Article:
Friday, November 20, 2009 - Article by: Rich Iacovetta - First Priority Financial -
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This past week I got an email asking, Rich, "How long do I have to wait before I can refinance again? I was told a year." Not so. As long as you don’t have a prepayment penalty on your current loan, there is no rule that establishes such a limit. When home prices were rising, it was the practice of lenders not to reappraise a property on which you had refinanced within the last 12 months. That may be where the notion of a one-year waiting period came from. That’s not happening in today's market, because with prices being soft, lenders want a current appraisal. Now, The only waiting period might be 6 months if you try to refinance with the same broker who did your previous loan, because they would have to pay back their commission that the bank paid them because the bank wasn’t able to really make any money off your loan in the first few months that they began to service it. So the Bottom line: There is no required waiting period on a refinance. If your rate is .50% higher than what you see current rates are right now below me, you want to give me a call to see if I can help you to get a lower rate with possibly no costs at all.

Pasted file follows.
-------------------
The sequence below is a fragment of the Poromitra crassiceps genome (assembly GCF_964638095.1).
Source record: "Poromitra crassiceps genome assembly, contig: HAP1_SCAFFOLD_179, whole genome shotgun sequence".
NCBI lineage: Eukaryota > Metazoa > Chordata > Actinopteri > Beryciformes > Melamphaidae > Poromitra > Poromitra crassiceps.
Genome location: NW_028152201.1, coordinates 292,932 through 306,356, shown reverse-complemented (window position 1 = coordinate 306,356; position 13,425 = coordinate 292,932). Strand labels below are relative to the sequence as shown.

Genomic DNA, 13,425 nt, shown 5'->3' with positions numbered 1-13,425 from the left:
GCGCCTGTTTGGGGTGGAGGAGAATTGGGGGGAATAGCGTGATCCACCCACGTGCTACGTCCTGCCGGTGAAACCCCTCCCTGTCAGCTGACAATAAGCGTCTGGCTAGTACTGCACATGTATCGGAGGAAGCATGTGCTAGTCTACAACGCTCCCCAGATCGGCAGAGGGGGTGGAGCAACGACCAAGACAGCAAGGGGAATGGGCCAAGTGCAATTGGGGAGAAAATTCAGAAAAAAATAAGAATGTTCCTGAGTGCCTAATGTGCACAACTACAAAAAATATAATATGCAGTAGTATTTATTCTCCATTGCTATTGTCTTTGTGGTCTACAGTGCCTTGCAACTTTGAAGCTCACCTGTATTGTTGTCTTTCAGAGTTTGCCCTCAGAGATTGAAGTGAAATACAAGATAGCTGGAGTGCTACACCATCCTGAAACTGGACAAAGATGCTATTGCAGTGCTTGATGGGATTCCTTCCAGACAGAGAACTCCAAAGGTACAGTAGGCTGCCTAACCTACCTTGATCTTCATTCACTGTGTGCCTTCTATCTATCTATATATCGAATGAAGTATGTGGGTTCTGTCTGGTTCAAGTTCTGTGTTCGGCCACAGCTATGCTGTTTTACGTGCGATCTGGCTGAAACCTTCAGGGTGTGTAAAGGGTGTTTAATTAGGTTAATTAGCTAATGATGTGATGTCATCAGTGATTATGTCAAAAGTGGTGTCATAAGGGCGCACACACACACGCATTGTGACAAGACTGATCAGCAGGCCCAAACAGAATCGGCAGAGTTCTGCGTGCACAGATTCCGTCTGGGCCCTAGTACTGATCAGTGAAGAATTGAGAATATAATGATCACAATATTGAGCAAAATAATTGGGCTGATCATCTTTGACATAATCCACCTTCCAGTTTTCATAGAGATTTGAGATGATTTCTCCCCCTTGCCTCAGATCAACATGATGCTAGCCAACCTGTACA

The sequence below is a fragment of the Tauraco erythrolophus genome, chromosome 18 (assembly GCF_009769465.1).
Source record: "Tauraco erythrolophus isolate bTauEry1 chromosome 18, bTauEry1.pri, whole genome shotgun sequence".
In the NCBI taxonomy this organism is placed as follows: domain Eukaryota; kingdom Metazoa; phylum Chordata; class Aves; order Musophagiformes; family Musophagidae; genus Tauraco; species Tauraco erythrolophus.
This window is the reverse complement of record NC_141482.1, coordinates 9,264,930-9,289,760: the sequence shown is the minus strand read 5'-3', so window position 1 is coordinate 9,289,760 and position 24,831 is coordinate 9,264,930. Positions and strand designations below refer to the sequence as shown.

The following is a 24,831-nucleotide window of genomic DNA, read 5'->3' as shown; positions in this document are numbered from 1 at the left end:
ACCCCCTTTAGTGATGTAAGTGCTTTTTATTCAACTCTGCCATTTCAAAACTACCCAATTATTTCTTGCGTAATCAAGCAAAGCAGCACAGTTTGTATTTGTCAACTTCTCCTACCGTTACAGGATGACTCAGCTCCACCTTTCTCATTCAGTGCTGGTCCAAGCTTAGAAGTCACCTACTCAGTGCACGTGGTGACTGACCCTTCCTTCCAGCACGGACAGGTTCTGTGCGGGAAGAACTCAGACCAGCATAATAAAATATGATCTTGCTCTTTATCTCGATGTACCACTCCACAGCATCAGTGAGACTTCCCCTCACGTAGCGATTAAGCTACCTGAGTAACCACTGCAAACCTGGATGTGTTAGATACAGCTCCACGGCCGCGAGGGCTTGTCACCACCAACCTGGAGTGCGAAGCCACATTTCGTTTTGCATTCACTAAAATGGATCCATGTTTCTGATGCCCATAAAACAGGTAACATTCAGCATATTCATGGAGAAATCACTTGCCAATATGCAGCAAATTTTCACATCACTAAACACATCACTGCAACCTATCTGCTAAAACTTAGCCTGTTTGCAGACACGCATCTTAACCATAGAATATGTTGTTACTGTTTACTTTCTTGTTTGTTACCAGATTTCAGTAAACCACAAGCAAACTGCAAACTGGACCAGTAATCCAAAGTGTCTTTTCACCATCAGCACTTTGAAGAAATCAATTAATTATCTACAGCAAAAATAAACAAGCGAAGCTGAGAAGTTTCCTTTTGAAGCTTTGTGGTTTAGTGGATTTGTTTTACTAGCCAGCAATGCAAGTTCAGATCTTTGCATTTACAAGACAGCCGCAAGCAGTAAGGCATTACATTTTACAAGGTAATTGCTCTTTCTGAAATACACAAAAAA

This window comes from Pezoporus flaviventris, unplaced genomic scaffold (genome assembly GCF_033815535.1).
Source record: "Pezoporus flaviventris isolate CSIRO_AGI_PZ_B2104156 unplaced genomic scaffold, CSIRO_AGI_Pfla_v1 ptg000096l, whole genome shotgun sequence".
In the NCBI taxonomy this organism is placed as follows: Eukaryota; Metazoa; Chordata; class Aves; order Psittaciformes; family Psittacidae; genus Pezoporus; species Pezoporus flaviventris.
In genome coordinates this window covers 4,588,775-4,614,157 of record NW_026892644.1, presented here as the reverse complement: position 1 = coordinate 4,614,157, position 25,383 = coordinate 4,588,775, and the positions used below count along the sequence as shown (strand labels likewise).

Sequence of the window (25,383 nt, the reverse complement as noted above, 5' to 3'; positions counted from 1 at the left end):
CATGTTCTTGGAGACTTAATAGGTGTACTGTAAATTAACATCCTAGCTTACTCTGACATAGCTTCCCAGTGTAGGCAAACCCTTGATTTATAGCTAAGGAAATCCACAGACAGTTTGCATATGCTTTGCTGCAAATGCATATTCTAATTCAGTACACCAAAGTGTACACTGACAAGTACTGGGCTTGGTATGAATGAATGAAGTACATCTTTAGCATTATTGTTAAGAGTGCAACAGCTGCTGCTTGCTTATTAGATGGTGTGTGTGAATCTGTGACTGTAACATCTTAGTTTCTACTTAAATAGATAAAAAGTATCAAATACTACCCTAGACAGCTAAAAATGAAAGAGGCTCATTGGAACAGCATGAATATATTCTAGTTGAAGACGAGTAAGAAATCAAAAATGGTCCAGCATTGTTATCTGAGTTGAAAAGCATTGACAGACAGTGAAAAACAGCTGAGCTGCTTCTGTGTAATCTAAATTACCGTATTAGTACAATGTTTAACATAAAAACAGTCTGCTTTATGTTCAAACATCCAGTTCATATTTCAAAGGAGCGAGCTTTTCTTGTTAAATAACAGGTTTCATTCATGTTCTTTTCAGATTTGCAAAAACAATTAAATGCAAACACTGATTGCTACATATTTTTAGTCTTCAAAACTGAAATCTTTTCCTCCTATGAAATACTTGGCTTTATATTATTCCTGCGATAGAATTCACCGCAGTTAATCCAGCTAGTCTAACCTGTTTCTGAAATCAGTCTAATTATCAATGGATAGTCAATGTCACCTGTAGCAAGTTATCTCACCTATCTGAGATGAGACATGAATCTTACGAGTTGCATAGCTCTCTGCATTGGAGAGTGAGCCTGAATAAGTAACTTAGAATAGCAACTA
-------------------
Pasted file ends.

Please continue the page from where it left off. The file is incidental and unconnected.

Even Academy Award winners are suffering from financial stress this recession. Actor Nicolas Cage lost two homes inNew Orleans worth a total of $6.8 million in a foreclosure auction last week. Cage owed $5.5 million in mortgage paymentsand over $150,000 to the city in real estate taxes.
Every year around this time, millions of seniors take money out of their individual retirement accounts, even if they don't need it to pay the bills. They do this because IRA owners who are 70½ or older are ordinarily required to withdraw a minimum amount from their IRAs every year or face stiff penalties. Late last year, Congress approved legislation that waived the minimum withdrawal requirement for 2009. Deferring a withdrawal in 2009 will enable your IRA to continue to benefit from this year's stock market rebound. And skipping a distribution means you'll have less taxable income when you file your taxes next year.
That’s your news this week. Remember I’m here to answer your mortgage questions or help you save money when it comes time to buy or refinance your home.
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